fo r mor ningr ec es sm y c l o s s mo i e so n d I w e n t to o u r l ockersond then w ol kedout i nto the yord. W e
w eregothered
n o ti ce dt hot oll t he gir l s w h ow e red o i n gP h y s i c c lEd ucoti on ri ghtdow nneorthe endof
o u r p l oy ing f ield.
Su d d enly begonrunni ngdow ntow ordsw herethe
t he s c hoolc o meo l i v e w i th e x c i te m e notn d e verybody
g i rl s wer e. I wosom o n gth e s u rg i n gmo b . I l i b d s e e nsomethi ngthot l ookedveryunusuoli n the sky.
As I look edup I s ow o d o z z l i n g ,s i l v e ry o b j e c t{ l y i ng oroundsomepi netrees w hi chgrewon o ri dge
o b o u to quor ierof o m i l e d i re c tl yb e h i n dth e s c h o o l . l t then{ l ew ocrosssomeopenpoddocks ol sobe-
h i n d the s c hoolond r e tu rn e d to th e p i n e s . 0 n th e o thersi de of the ri dgetherei s o smol lfi el d. The
th i n g hov er edov ert he p i n e so n d d e s c e n d ebde h i n dthemond musi hovebeendi rectl yover thq fi el d.
I th e nlos t s ightof it b e c o u s eo f th e p i n e s .
As th e t hingwos out o { s i g h t I b e g o nl o n o ti c emo nypri voteoi rcroft,moi nl yC essno,fl yi ngi ow ords
fh e p ines .lt wos t henth e th i n gre o p p e o reodn d ro s eto the l evelo{ the opproochi ng oi rcroft.Thi s en-
o b l e d m e t o gel o r ou g hi d e oo f i i s s i z e . l t w o s o s il veryobi ectos l ongos oneof the C essnos,but
ve ryth in.
As th e oir c r of toppr o o c h eth d e th i n g ti l te d o n o b o u to 45 degreeongl eond stortedto movei nto the
d i sto n c e,gr oduollygo i n i n gh e i g h t. T h e p l o n e si n c reosed thei r speedond begonto { ol l ow i t, bui the
o b i e c t s t r eok edowoy l e o v i n gth e p l o n e sfo r, fo r b e h i nd. The pl onesturnedbock, but w e ol l stood
h o p i ng it would r et u rn b u t i t d i d n ' t, s o w e o l l w ent i ni o school ,{i { teen mi nutesl ote'
A { t er scho ol two frie nds ond I went t o t he f ield wher e t h e o b i e c t h o d d e s c e n d e d . I n o {e w m i n u r e sw e
w ere crowlin g un de r o bor b- wir e f enc e whic h s ur r oun d e dt h e f i e l d o t o h e i g h t o f o b o u t f o u r {e e t . We
w oded th rou gh the wo is t - high gr os s m ok ing f or o go p i n i t . S u d d e n l y w e w e r e t h e r e . We f o u n o o u r -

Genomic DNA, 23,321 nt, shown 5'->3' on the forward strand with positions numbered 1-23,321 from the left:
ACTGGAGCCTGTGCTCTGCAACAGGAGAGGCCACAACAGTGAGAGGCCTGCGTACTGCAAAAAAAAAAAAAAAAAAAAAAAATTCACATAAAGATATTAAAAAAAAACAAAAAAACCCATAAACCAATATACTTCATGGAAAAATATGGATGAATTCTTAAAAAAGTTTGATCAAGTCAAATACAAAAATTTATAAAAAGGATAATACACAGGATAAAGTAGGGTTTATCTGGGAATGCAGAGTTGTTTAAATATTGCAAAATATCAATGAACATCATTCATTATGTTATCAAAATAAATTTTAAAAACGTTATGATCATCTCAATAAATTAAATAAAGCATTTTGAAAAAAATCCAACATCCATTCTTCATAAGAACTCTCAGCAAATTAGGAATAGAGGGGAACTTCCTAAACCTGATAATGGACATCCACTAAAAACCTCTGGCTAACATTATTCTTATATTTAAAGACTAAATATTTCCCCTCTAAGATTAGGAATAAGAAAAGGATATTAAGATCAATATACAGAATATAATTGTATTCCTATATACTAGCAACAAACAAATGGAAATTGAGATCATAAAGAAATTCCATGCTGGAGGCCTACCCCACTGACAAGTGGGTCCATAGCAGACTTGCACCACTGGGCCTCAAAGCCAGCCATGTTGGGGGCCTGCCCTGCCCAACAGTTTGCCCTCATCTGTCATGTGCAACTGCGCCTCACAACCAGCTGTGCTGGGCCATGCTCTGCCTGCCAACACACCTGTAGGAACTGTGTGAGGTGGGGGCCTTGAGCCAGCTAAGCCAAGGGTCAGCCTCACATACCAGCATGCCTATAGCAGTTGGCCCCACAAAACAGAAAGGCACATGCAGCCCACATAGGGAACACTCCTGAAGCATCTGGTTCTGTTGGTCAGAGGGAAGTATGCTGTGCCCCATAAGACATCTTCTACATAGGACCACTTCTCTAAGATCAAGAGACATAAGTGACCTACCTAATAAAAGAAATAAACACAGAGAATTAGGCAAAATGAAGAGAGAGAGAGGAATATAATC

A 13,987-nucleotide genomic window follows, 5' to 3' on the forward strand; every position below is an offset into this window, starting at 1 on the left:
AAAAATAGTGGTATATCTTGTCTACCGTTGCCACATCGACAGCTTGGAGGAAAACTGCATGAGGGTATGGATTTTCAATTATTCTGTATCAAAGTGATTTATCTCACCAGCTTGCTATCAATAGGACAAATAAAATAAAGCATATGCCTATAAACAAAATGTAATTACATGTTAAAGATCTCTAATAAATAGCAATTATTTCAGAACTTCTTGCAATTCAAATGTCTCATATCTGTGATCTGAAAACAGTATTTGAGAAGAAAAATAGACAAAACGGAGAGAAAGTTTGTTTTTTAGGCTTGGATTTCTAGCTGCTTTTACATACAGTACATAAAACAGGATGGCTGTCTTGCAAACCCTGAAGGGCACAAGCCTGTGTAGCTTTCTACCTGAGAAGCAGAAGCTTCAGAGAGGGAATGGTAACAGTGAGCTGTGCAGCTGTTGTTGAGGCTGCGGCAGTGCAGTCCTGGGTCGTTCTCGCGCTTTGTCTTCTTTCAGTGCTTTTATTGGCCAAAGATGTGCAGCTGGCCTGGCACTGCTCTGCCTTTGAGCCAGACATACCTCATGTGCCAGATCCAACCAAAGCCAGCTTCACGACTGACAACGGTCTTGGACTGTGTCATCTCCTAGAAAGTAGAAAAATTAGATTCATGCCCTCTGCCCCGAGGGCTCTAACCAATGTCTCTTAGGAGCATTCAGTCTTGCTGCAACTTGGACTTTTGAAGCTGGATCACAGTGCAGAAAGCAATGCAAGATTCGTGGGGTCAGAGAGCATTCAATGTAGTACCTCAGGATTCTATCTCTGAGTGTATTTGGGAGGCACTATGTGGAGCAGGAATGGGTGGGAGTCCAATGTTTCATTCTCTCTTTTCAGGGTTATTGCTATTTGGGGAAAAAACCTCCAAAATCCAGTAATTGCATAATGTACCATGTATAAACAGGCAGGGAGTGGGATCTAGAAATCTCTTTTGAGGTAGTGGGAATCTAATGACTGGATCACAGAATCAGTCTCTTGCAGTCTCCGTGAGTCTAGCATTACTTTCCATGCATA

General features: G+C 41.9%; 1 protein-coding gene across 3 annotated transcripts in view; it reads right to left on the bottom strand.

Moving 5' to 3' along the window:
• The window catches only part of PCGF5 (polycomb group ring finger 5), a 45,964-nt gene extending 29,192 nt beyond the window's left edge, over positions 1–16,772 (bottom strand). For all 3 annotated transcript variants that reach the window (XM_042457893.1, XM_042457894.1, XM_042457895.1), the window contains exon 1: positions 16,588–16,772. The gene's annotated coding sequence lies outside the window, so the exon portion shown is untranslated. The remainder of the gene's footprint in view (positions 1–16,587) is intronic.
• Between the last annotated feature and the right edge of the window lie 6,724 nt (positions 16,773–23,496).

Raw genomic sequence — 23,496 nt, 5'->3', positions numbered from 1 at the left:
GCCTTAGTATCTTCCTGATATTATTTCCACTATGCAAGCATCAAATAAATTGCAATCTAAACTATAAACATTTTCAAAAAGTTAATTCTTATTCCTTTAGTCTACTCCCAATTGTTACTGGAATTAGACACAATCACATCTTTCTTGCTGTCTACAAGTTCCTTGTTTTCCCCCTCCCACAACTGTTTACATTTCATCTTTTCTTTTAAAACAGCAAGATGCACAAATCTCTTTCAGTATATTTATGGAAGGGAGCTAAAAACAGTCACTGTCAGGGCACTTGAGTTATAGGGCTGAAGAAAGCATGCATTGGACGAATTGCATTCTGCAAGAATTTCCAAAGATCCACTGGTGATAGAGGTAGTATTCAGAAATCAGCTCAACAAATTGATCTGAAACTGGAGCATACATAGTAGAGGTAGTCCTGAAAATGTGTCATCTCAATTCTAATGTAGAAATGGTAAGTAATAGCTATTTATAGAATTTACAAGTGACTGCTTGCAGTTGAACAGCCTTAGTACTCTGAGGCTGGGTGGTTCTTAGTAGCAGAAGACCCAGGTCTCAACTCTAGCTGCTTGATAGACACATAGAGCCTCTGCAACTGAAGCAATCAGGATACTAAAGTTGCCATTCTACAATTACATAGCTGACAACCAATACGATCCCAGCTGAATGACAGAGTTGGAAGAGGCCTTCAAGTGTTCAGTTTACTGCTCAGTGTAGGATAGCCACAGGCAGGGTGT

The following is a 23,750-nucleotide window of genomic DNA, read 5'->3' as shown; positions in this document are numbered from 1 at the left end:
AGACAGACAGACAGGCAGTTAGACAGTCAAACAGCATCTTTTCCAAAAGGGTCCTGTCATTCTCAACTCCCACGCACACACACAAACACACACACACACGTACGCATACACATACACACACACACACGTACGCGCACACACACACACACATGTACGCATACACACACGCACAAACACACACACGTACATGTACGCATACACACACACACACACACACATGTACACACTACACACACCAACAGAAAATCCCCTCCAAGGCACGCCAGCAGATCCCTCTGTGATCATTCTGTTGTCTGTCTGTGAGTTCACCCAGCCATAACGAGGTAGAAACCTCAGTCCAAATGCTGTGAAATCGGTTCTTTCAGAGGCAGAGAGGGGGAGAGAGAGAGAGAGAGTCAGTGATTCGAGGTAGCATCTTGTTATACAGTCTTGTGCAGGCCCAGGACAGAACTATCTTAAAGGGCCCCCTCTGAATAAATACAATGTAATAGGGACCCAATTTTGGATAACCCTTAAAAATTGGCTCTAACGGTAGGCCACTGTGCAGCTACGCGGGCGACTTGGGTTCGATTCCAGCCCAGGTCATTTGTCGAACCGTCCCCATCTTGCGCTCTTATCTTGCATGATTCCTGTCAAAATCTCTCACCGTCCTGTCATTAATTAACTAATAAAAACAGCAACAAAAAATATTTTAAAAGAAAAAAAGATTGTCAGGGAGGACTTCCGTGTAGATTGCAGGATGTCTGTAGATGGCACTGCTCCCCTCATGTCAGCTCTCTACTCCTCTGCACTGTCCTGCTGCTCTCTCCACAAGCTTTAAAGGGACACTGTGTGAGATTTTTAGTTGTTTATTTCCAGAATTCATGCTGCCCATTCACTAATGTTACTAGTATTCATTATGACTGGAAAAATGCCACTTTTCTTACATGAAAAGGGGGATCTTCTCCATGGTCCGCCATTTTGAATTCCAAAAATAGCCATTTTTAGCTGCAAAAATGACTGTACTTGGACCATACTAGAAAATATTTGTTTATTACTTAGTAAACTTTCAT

selves sto nd ing in o s pot wher e t he gr os s hod been u t t e r l y c r u s h e d o g o i n s t t h e e o r t h . l t w o s o n o r e o
o{ obo ut 25 -30 fe et in diom et er . Cows c ould not hov e d o n e i t b e c o u s e t h e {e n c e w o s b o r b e d ,o n d o l s o
cows wou ld ho ve le f t o t r oc k t hr ought he gr os s . The r e w o s n o t r o c k . T h e o b i e c t h o d d e s c e n d e do v e r
the field; cou ld it ho v e done t his ? lt oll leods boc k t o t h e s o n r eq u e s t i o n . Wh o t w o s t h e o b i e c t ? S o m e
people so y it wo s o w eot her bolloon, but do weot her b o l l o o n s g o u p o n d d o w n q u i c k l y , c r u s h g r o s s o n d
fly ocro ss th e skie s fos t er t hon r eos onoblys peedyoir c r o f t ? 0 t h e r w i s e , y o u r g u e s s i s o s g o o d o s m i n e .
(T be au tbo r u,isbcs lo r c r r r t t in r t ilollf l/ lous . I t au g b t h i m s o r n e y e a r s a g o a n d
f o u n d 'h t m t n -
t elligen t an d u teli-h ult nc r : d, ar t d c er t ui. nly not giu e n t o m a k i n g i r r e s p o n s i b l e s t a l e m e n t s .
A , G , W, )
Tbe aboue story uttt,su,ritl<'n by a boy from the Westall Higb School uthicb is situated in
the Melb ottrn e rtelr('p olildn ilr eo. Thc s ight ing oc c u r r e d o n A p r i l 6 t h , a n d a s t b e r e s u l t o f a n
aduertiseme nt p laced in u f r lelbour ne daily neuls p a p e r , a n d o u r o u 'n i n u e s t i g d t i o n s , u t e p i e c e d
toget be r a jig sa u, pr . t z z le r as c nbling llt e s lor y ab o u e . O n l y s o m e m i n o r d e t a i l s u e r e o m i t t e d ,
namely tba t the he adnos t ar ol t he s c bool s t at ed s e u e r a l o r g a n i s a t i o n s b a d i n u e s t i g a t e d t h e
sigbting-lro mtbe Air f ' or r - c t o t be Vic t or ian Fly ing S a u c e r R e s e a r c b S o c i e t y . P e r b a p s t h i . s a c -
counted for the unlrrgortislic (.tttilude uthen we made our inquiries and t'or tbe detaining ol
sorne ol the child rcn uiler s c hool lor bor . ing s pr : k e n t o t b e p r e s s . I t i s c o m r n o n k n o u l e d g e
that Ai.r Fo rce Intcllig< ' nc c ! r ' r t , lc c s alm os t t be u 'o r l d o u e r , p r e t 'e r p e o p l e t o r e m a i n s i l e n t o n
the sub ject ol L i.F.O. ' . s . i\ ai ar t helc s s t ls e "s au c e r s " r e n a i n t t , i t b u s a n d a r e b e c o m i n g a n
increasing sou r(<, rtl nt lt r t ' s l.
luditb Magee.

In Novemberof last vear a gap was filled in the circle of U.F,O. Groups in Australia. Tasmania,
long absent from the scene, got off to a good start with the formation of T.U.F.O,I.C, - Tasmanian